An underperforming Dunfermline came calling; yet with the help of Stein, and a few smart signings along the way, the club began to flourish. During his debut season at the helm, he won his first piece of silverware as manager as they were crowned Scottish League Cup champions – that was followed up by a quarter-final place in the UEFA Cup Winners’ Cup.
But in 1964, it was time for a change. After much speculation, Stein made the trip to Hibernian, although he had been tipped for several other jobs, including vacancies at Wolves and Newcastle. It proved to be a short spell, however. After rumour and gossip for several months, it was announced towards the conclusion of the 1964/65 season that he would make the move to Celtic.
As he walked through the doors of Celtic Park once again, he made history. In the process, he became the first protestant manager, and only the fourth in the club’s history. It was a mixed start to say the least; Celtic fans were optimistic when he won his first game 6-0, but that was followed up by two defeats, including a 4-2 defeat to former side Hibernian.
But by the end of the season they were celebrating. Two late goals by Billy McNeill secured Celtic’s first Scottish Cup since 1954. And the following season saw Celtic pick up their first league title in 12 years. It was very nearly a treble – after picking up the Scottish League Cup, they could have secured back-to-back Scottish Cups if it was not for John Hughes’ mistake allowing Kai Johansen to net the winner for Rangers.
But, as neighbours England celebrated their greatest triumph on the international scene, Stein and his Celtic side were preparing for what can only be described as the greatest triumph in the Scottish game.
Fresh from winning the league thanks to a 2-2 draw on the final day against Rangers, 25th May 1967 was a day that will be forever remembered around Glasgow. Celtic had reached the pinnacle of the game; the European Cup final. Stevie Chalmers’ goal secured a 2-1 win against Inter Milan – they became the first British side to become the champions of Europe. It would be a night that would write Stein into footballing folklore; the Lisbon Lions will never be forgotten at Celtic Park.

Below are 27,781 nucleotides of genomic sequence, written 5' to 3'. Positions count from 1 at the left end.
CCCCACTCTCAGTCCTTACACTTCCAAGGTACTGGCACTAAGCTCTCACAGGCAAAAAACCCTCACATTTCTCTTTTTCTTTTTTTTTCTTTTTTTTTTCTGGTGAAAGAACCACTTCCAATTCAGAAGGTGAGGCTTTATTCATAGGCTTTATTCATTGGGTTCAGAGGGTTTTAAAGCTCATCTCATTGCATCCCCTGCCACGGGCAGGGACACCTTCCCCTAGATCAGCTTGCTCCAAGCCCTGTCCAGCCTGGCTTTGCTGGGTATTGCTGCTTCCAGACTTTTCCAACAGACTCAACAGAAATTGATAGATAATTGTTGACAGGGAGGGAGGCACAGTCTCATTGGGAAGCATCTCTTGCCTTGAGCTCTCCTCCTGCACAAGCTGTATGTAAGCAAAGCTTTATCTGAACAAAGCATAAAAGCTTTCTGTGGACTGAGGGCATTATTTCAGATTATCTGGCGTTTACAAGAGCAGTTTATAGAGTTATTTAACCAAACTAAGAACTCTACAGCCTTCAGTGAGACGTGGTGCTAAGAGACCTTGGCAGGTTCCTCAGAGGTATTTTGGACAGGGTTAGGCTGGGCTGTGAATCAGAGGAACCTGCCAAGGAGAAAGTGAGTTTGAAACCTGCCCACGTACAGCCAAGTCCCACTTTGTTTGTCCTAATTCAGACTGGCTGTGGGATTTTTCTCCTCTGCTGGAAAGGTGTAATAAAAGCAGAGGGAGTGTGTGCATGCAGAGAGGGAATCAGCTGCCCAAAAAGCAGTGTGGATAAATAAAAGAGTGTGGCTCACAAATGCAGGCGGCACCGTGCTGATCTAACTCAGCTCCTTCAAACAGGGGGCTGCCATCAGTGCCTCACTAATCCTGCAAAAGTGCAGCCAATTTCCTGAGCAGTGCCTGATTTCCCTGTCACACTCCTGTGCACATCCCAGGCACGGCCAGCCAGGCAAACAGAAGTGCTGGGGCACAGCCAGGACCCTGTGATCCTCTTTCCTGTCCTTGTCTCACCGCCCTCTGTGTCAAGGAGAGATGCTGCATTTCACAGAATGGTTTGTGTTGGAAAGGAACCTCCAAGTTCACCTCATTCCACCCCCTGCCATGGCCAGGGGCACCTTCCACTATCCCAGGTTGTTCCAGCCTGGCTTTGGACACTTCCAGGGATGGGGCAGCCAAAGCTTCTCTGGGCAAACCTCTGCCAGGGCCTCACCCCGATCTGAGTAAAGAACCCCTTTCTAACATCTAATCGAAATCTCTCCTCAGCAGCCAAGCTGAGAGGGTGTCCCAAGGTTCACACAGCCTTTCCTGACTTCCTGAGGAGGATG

So where do you go after an evening like the one experienced in Lisbon? After all, Bill Shankly told Stein afterwards that he was “now immortal”. Around 1970, Manchester United came calling for Stein’s services. Stein said no. It was something that he would go on to regret later in his life.
After a car accident that nearly claimed his life in 1975, Celtic’s performances under Stein began to dry up. Despite being crowned champions of Scotland in 1977, just 12 months later, he departed Celtic Park and finally made the trip south of the border.
Leeds United came calling; he may have previously rejected the likes of Manchester United and Newcastle in the past, but this was a one-club city with memories of Don Revie still fresh in the brain of footballing fans across the UK, and even the world.
It didn’t prove to be a decision that paid off. Three months later, he departed following a frustrating set of early results and low attendances at their home ground.
But he left to take over his national side – the Scotland national team vacancy was advertised following Ally MacLeod’s failure to qualify for the 1978 World Cup. From then on, it could be said that he transformed their fortunes as well as qualified for the 1982 World Cup.
As they made the trip to Spain, optimism was high; it turned out to be a frustrating campaign though, as a 2-2 draw on the final day against the Soviet Union was not enough to secure a place in the second group stage. I guess there was always Mexico in four years’ time.
In reality for Stein, he wouldn’t make it to the 1986 World Cup. That night at Ninian Park is a telling sign for anyone about the pressures of management, even back in the 1980s. But there is no doubt that Stein will never be remembered for just that dark evening in September 1985 – no, he will be remembered for that golden era at Celtic. A legend of the club, a legend of his nation, a legend of the game.
Article by Conor O’Grady